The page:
Quantum computing for high energy physics simulations with Martin Savage

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  • Dr. Martin Savage is a professor of nuclear theory and quantum informatics at the University of Washington. His research explores using quantum computing to investigate high energy physics and quantum chromodynamics.
  • Dr. Savage transitioned from experimental nuclear physics to theoretical particle physics in his early career. Around 2017-2018, limitations in classical computing for certain nuclear physics problems led him to explore quantum computing.
  • In December 2022, Dr. Savage's team used 112 qubits on IBM's Heron quantum processor to simulate hadron dynamics in the Schwinger Model. This groundbreaking calculation required 14,000 CNOT gates at a depth of 370. 
  • Error mitigation techniques, translational invariance in the system, and running the simulation over the December holidays when the quantum hardware was available enabled this large-scale calculation.
  • While replacing particle accelerator experiments is not the goal, quantum computers could eventually complement experiments by simulating environments not possible in a lab, like the interior of a neutron star.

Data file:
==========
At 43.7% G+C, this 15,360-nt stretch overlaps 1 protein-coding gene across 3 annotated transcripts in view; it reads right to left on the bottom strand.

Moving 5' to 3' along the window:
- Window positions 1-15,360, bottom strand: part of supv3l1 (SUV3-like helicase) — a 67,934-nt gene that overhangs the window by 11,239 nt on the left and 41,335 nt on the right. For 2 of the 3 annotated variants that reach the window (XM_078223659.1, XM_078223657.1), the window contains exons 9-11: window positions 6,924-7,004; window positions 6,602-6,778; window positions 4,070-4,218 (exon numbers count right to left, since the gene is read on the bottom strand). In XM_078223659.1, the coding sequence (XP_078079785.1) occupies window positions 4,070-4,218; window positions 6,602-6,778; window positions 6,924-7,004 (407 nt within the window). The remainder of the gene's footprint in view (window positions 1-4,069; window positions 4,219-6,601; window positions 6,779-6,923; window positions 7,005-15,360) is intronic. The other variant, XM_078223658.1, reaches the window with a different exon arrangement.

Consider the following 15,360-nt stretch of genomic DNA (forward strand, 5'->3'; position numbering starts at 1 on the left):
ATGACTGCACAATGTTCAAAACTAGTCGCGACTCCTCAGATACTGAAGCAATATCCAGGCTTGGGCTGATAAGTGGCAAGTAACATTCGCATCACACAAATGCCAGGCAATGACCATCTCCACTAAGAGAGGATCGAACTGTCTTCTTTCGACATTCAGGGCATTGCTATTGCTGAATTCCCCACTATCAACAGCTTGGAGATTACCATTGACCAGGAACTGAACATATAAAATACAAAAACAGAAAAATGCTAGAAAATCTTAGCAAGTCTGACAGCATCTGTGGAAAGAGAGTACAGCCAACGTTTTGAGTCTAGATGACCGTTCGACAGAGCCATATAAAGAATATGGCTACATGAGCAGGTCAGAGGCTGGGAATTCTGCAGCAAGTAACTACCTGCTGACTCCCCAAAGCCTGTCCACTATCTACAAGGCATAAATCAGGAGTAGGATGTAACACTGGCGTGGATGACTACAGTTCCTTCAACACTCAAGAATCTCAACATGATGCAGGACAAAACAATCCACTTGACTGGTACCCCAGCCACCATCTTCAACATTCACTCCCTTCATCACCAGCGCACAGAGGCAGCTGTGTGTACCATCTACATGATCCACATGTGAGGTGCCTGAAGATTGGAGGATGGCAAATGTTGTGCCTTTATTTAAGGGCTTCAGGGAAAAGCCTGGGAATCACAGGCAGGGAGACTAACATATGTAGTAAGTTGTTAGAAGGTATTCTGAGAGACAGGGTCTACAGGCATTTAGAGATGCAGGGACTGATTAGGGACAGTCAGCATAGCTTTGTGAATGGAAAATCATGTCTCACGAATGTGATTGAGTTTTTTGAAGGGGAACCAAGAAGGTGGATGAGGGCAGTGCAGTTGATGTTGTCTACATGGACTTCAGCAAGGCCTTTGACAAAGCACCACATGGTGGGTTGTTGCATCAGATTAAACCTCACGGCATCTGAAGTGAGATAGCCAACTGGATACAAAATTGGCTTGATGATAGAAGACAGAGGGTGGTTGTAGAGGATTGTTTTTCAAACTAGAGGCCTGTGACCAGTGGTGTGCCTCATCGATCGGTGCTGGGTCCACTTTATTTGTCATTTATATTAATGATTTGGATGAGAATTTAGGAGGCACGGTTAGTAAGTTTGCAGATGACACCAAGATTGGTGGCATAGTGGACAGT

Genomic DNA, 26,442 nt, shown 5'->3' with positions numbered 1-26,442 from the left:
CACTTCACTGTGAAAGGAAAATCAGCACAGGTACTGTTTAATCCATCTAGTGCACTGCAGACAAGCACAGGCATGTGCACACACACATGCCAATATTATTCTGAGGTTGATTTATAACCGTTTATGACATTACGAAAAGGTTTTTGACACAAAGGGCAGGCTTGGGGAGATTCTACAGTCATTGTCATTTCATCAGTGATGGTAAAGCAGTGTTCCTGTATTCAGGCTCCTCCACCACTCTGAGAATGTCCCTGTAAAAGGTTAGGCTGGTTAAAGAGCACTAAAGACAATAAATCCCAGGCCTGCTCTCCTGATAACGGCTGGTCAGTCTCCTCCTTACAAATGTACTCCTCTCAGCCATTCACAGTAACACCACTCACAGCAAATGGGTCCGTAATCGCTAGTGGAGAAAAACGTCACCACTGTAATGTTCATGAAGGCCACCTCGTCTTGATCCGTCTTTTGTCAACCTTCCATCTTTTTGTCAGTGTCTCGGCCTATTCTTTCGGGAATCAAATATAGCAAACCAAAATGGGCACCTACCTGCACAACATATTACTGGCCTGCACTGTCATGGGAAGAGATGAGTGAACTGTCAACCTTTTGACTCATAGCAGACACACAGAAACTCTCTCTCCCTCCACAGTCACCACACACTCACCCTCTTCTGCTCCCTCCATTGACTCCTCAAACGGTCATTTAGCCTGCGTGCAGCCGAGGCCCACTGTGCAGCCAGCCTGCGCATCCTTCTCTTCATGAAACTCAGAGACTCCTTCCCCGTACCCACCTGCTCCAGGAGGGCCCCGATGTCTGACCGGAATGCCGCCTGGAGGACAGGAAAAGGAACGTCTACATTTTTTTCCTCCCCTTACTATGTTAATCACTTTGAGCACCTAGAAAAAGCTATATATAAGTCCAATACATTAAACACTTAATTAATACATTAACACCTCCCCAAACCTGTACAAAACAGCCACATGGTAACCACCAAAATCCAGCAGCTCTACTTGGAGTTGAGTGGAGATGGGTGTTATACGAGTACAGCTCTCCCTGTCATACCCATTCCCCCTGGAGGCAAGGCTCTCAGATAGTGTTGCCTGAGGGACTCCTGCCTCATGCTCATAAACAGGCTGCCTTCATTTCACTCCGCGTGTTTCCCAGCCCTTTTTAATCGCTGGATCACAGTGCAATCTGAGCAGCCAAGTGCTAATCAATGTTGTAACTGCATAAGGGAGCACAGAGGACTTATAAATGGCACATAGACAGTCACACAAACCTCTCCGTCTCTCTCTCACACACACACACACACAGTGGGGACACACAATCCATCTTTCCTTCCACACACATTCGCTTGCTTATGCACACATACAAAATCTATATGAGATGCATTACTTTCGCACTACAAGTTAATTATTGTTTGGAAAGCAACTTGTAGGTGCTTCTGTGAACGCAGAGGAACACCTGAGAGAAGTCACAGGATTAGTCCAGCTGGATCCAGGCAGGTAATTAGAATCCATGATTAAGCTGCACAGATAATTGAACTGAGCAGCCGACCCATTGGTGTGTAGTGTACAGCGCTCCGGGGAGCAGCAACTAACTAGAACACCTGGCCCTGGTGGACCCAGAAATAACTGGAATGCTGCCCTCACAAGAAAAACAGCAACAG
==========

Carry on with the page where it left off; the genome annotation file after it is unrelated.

• Quantum information science is increasingly important in the pedagogy of particle physics. Advances in quantum computing hardware and error mitigation are steadily enabling more complex simulations.
  • The incubator for quantum simulation at University of Washington brings together researchers across disciplines to collaborate on using quantum computers to advance nuclear and particle physics.

Creators and Guests

Sebastian HassingeršŸŒ»
Sebastian HassingeršŸŒ»
Business development #QuantumComputing @AWScloud Opinions mine, he/him.
Martin Savage
Martin Savage
Theoretical physicist at the InQubator for Quantum Simulation and Institute for Nuclear Theory at the University of Washington.
Quantum computing for high energy physics simulations with Martin Savage
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